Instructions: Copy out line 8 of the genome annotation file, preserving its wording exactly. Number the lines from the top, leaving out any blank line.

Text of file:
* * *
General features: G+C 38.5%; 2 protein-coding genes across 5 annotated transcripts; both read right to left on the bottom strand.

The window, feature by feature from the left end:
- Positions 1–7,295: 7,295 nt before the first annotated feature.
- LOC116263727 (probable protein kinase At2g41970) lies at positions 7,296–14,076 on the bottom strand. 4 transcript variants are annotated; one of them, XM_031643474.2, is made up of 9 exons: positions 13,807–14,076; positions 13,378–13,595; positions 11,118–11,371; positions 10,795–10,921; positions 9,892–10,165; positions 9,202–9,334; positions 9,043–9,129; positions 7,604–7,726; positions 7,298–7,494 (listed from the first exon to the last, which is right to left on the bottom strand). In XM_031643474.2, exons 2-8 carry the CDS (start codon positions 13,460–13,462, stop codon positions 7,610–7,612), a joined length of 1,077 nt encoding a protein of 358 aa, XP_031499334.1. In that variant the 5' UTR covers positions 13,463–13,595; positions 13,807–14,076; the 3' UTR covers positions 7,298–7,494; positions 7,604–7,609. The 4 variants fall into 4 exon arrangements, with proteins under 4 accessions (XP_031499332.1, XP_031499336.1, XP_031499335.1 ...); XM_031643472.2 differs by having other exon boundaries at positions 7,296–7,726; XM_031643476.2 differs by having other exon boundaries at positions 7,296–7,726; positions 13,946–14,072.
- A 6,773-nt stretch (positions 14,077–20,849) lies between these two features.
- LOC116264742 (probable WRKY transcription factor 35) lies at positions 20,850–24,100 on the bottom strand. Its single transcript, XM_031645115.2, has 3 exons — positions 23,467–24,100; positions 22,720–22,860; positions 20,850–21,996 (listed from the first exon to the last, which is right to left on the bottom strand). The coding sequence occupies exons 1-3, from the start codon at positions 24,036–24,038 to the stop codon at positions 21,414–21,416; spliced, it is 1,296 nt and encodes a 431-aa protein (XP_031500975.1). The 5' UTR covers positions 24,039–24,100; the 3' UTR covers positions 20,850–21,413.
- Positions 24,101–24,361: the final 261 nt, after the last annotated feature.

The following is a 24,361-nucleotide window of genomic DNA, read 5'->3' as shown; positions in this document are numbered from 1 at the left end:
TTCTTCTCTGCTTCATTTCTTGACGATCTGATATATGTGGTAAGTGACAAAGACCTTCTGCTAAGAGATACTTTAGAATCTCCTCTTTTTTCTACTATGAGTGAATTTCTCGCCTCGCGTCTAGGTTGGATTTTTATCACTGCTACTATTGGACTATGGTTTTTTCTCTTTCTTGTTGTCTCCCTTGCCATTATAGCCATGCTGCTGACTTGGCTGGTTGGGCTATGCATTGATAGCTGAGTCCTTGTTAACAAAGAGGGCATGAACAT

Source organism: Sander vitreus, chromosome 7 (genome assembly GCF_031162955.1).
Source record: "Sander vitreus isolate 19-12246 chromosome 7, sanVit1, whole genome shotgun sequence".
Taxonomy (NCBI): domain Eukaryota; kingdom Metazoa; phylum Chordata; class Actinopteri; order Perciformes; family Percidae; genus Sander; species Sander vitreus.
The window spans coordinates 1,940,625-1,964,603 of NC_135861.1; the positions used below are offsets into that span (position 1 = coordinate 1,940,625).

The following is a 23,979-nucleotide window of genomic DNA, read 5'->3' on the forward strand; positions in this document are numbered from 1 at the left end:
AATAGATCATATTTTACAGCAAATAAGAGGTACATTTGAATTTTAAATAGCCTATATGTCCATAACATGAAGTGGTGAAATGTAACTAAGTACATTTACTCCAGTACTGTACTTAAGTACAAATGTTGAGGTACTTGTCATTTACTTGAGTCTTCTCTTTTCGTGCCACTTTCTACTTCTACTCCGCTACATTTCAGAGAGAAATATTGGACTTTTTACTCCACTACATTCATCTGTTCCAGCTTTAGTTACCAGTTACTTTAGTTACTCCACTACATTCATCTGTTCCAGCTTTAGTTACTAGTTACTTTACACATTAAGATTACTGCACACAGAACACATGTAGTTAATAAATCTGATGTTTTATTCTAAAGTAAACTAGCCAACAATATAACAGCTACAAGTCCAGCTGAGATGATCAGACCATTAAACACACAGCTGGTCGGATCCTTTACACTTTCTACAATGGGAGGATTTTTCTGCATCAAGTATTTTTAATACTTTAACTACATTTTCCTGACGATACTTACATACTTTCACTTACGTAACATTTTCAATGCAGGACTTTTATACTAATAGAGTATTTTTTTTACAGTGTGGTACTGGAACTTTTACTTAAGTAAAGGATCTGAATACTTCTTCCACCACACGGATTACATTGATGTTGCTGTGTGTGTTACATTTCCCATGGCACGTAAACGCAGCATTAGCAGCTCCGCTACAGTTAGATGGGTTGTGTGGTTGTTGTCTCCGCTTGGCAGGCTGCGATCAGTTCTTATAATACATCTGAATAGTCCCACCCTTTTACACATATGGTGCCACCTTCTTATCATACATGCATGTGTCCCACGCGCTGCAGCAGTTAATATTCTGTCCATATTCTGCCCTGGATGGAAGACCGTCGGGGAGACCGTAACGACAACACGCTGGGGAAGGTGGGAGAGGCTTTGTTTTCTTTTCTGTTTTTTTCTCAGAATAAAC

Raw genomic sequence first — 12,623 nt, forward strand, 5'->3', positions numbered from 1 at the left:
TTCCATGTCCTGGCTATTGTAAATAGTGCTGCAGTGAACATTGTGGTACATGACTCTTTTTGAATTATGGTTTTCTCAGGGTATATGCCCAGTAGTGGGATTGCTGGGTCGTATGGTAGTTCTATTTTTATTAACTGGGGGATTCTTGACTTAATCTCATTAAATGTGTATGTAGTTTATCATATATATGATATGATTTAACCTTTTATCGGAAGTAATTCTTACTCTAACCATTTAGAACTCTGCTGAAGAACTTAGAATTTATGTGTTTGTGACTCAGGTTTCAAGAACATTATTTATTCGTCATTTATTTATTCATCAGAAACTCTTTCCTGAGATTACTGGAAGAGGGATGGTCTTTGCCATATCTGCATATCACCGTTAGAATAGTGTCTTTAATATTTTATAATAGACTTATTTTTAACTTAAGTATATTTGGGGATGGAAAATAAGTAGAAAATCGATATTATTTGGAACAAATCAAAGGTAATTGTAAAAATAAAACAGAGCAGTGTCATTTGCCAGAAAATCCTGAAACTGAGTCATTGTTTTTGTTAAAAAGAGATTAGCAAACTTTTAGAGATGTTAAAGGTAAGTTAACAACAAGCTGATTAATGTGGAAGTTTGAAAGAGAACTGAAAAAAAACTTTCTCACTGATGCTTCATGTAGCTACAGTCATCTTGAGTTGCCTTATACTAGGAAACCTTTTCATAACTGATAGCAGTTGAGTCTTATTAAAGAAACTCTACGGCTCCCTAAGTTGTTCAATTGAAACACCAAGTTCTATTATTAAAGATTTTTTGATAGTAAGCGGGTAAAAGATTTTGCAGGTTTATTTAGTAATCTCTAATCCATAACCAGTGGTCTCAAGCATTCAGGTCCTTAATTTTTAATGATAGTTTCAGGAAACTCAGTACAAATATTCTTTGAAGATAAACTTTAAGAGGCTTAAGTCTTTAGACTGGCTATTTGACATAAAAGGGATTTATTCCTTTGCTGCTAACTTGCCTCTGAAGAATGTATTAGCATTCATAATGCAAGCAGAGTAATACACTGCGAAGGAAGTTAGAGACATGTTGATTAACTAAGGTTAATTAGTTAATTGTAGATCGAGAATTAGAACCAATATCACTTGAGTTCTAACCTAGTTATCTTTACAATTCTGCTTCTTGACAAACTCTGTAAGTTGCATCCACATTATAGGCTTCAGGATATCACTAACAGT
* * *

The following is a 24,361-nucleotide window of genomic DNA, read 5'->3' as shown; positions in this document are numbered from 1 at the left end: